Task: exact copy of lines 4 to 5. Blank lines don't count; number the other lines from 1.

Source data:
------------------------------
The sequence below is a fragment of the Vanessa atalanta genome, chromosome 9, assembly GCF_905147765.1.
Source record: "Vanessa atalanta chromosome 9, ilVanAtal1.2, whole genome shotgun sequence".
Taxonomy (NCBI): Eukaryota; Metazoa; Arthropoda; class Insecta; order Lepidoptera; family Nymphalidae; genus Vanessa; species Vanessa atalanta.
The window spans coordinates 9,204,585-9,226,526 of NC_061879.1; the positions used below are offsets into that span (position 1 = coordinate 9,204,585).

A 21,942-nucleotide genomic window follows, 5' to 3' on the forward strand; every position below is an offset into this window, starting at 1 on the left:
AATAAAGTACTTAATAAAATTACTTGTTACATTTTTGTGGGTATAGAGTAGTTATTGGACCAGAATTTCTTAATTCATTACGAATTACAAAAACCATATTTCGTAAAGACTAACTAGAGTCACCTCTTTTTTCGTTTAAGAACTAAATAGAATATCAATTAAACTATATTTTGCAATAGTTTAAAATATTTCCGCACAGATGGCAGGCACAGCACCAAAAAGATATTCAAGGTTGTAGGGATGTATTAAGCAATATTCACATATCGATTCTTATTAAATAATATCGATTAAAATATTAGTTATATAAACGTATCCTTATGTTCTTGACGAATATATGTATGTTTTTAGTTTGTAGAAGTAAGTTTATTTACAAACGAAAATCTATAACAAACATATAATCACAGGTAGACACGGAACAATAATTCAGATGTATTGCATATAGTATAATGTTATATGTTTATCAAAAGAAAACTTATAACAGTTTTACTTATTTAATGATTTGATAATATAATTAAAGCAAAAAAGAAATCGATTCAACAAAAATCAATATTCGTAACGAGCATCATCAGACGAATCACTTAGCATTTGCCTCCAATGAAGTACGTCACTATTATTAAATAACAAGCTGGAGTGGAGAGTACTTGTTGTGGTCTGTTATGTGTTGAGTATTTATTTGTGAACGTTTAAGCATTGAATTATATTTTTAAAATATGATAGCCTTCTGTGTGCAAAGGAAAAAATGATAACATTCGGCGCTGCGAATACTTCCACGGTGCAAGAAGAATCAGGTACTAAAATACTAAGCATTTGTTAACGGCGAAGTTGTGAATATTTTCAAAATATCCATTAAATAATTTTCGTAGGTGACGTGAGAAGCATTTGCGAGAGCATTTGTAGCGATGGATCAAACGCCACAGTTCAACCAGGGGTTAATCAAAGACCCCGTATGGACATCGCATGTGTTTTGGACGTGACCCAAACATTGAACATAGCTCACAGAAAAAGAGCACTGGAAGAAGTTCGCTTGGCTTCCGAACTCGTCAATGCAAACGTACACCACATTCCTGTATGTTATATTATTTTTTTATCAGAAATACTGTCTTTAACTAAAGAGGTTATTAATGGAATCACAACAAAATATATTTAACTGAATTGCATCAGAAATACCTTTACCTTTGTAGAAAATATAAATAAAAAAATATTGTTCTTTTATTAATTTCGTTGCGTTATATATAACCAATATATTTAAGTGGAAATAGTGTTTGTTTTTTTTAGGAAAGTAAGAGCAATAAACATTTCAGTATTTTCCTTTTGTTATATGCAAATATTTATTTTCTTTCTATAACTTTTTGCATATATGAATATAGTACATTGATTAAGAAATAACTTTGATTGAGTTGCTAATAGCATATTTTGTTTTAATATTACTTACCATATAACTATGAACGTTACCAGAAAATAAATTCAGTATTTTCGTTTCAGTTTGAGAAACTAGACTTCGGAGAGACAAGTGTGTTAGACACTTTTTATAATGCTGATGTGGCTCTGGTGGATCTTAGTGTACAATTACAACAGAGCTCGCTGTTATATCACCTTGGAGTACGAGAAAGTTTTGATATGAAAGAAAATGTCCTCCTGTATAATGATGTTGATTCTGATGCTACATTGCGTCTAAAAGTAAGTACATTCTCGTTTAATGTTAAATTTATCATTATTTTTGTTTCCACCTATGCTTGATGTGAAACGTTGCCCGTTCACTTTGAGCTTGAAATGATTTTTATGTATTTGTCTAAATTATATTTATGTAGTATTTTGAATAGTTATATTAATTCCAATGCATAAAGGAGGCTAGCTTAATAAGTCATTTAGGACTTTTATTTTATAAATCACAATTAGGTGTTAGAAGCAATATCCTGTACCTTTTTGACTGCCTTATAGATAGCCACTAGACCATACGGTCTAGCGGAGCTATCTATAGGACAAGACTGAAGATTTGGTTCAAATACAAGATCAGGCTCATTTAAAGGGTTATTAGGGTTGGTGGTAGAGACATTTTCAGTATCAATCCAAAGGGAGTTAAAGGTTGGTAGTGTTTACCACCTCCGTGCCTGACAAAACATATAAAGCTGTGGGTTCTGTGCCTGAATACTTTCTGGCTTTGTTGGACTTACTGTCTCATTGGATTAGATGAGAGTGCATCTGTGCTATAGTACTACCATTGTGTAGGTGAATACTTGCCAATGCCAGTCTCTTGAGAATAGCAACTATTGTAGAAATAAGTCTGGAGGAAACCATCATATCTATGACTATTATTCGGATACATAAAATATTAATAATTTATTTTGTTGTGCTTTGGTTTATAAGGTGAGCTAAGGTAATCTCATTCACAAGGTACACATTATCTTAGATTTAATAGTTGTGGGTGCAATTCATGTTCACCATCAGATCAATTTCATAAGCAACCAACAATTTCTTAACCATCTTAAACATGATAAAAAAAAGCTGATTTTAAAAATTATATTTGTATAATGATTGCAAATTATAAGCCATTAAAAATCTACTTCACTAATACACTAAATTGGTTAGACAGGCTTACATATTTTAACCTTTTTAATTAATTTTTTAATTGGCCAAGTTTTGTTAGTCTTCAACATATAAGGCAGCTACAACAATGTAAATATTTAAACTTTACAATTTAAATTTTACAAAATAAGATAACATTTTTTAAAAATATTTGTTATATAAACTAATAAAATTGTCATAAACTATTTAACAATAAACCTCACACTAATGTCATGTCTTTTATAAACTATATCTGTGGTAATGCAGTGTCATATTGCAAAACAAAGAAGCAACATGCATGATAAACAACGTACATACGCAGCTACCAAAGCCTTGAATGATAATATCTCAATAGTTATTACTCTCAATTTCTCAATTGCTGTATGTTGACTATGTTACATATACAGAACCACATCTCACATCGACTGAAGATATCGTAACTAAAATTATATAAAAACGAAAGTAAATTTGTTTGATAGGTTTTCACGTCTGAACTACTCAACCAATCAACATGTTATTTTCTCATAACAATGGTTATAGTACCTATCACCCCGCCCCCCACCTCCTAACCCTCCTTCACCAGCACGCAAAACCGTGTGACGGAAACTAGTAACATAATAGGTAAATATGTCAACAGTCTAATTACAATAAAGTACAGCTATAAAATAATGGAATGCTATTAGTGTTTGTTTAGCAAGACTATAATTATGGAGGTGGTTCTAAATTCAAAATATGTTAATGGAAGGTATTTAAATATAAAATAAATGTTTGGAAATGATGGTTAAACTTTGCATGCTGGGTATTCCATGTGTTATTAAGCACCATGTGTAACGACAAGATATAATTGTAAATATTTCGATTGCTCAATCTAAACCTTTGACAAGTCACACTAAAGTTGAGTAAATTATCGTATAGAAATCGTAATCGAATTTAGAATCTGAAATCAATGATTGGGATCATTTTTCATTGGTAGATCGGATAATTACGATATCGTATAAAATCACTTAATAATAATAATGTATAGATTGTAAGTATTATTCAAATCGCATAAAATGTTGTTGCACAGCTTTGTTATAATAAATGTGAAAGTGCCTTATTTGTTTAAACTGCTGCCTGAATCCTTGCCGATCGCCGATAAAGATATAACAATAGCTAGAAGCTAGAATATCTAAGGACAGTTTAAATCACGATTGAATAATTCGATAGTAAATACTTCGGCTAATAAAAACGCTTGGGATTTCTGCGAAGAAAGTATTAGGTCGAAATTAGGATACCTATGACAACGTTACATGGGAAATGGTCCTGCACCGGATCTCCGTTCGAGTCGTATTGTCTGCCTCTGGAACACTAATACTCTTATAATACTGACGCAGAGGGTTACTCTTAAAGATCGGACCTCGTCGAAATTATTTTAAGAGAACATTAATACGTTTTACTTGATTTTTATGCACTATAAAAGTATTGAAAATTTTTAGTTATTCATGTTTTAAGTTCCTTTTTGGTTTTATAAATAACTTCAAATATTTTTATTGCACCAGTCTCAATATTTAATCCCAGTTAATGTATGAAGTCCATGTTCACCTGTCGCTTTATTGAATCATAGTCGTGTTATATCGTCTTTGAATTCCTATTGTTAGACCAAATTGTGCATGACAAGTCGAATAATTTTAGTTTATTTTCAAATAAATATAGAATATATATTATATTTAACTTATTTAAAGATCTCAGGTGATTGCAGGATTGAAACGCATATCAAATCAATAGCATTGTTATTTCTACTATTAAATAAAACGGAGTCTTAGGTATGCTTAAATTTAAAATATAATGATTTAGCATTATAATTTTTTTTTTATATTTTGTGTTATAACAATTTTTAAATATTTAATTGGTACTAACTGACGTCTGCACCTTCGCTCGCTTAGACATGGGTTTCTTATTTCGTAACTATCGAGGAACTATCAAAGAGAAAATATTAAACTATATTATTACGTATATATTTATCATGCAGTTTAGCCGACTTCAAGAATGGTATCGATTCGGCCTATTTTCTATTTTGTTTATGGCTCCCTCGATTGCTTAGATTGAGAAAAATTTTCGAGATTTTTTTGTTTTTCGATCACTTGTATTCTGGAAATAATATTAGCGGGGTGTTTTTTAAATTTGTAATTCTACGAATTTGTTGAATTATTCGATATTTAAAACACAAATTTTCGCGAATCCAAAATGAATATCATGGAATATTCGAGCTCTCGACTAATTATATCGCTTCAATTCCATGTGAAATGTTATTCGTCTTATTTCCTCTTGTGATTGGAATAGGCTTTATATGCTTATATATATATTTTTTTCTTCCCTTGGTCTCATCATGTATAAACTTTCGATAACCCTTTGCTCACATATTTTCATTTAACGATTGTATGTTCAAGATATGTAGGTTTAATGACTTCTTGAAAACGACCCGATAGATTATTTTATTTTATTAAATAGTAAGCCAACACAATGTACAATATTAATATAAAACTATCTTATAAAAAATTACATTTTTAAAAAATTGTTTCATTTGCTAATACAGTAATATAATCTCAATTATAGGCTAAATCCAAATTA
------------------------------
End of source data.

The window spans coordinates 9,204,585-9,226,526 of NC_061879.1; the positions used below are offsets into that span (position 1 = coordinate 9,204,585).

A 21,942-nucleotide genomic window follows, 5' to 3' on the forward strand; every position below is an offset into this window, starting at 1 on the left: